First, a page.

Rise Magazine

Rise magazine is written by parents who have faced the child welfare system in their own lives. Many people don’t know that the majority of children who enter foster care return home to their parents–and that most children in care wish for a lifelong relationship with their parents, whether they live with them or not. Helping parents is fundamental to helping children in foster care.

Through personal essays and reporting, parents illuminate every aspect of the child welfare experience from parents’ perspectives. Sign up for a free individual subscription or purchase print copies to hand out to parents and child welfare staff. For professionals, Rise stories offer insight that can improve how you engage and support fragile families. For parents, Rise offers information, peer support, and hope.

Rise Magazine

Self-Care and Community-Care Strategies

As part of our community-building workshops to begin the program, parents in the 2022 Rise & Shine leadership program engaged in discussion about self-care and community-care strategies. Together, parents developed a list of self-care and community-care strategies for our group, which we also want to share as a resource for our Rise community. We hope it can be a tool as we continue to explore ways to build relationships, keep each other safe and care … Read More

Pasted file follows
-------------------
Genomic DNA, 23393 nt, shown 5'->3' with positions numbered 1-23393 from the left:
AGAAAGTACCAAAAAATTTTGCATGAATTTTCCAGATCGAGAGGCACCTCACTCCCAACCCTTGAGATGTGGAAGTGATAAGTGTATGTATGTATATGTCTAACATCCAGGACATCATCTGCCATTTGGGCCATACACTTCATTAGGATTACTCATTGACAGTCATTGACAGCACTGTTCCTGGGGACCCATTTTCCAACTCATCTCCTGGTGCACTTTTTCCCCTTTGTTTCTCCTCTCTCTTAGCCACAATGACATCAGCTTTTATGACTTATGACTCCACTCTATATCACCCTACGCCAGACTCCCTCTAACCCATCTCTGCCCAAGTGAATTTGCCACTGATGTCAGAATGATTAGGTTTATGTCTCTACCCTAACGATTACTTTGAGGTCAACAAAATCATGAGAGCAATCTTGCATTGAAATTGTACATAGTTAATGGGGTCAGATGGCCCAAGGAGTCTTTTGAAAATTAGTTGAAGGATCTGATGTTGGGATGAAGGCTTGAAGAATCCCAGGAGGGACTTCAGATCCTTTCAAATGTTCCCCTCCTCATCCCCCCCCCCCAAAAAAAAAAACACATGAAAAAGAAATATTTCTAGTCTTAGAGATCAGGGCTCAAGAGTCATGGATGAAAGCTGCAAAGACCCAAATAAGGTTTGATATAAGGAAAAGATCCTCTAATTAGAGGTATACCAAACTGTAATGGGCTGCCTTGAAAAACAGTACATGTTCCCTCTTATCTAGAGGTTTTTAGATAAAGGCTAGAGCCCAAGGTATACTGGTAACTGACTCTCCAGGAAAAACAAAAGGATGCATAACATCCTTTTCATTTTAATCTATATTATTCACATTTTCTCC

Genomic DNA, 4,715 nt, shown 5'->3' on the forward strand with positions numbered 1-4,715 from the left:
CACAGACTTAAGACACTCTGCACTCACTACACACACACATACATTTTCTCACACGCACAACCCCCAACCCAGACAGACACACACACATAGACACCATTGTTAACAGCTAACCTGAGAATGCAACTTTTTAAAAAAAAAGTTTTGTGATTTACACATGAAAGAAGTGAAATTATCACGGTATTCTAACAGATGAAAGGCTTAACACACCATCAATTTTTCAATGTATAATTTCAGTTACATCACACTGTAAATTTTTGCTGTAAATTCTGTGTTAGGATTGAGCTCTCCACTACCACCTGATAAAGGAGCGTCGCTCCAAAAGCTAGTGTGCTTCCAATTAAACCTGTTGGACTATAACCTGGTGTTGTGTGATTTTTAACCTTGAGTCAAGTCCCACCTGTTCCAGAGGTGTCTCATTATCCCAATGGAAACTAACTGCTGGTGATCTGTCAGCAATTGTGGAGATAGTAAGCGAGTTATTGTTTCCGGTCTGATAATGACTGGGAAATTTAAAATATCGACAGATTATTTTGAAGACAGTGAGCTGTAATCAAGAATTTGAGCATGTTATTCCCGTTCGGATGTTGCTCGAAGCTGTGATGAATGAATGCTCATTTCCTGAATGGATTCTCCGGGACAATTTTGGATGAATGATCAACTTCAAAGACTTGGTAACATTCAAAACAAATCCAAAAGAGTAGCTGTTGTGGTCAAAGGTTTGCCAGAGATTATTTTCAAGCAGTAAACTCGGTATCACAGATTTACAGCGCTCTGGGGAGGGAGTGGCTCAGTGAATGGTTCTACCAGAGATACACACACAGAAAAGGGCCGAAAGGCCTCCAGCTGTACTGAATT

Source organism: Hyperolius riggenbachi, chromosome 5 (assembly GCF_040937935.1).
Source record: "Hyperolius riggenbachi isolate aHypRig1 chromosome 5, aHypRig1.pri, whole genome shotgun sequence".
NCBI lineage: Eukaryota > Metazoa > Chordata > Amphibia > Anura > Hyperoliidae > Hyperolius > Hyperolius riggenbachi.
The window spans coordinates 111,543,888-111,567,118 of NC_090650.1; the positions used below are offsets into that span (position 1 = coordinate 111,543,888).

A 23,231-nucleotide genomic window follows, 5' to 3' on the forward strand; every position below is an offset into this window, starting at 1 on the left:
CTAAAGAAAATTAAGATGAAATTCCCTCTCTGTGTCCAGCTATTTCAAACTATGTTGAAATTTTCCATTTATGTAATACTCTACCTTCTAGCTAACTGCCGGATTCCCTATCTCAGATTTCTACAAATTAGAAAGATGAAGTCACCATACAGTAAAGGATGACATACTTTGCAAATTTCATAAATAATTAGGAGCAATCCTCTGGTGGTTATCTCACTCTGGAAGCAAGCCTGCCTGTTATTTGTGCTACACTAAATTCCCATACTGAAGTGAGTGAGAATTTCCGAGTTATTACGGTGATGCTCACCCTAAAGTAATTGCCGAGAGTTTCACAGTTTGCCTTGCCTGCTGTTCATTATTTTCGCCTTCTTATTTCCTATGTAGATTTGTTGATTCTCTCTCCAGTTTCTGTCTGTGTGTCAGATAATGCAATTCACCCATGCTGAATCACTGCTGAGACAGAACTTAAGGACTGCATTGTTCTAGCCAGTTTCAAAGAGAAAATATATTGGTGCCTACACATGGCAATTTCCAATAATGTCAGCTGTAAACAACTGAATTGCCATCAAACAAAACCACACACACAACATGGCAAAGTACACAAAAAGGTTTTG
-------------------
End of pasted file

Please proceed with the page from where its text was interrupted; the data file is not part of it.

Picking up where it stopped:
Halimah Washington Speaks at AQE Press Conference Demanding $5B for Universal Child Care

Rise joined Alliance for Quality Education (AQE), parents and child care providers at a press conference in the Bronx on February 24th to demand NY State invest $5 billion in universal child care.

Rise Community Coordinator Halimah Washington spoke about the need for universal child care and the link between the lack of accessible child care and family policing.

Rise Magazine

‘If I had access to child care, I wouldn’t have had an ACS case.’

If it was easy to get child care, many families wouldn’t get an ACS case or have to deal with the family policing system, because they wouldn’t have to leave their children at home. If I had access to child care, I never would have become involved with the family policing system. ACS became involved with my family when I left my younger kids with my 14-year-old child watching them when I went out for an appointment.

Rise Magazine

Rise Identifies Policy Priorities: Child Care, Mandated Reporting and Mental Health Supports

In 2021, in collaboration with TakeRoot Justice, Rise released the participatory action research report, An Unavoidable System: The Harms of Family Policing and Parents’ Vision for Investing in Community Care. Following our report release, Rise held a series of eight community report back sessions, engaging parents, parent advocates, social workers, legal providers, and community members in discussions about our research findings. Through this process, Rise identified three policy priorities for 2022-2023.  

Rise is working towards the abolition of the family policing system. Here, we outline recommendations based on our experiences, research and community report back sessions that can serve as immediate concrete stepping stones to move New York City toward shrinking the family policing system and strengthening networks of community care that truly support families.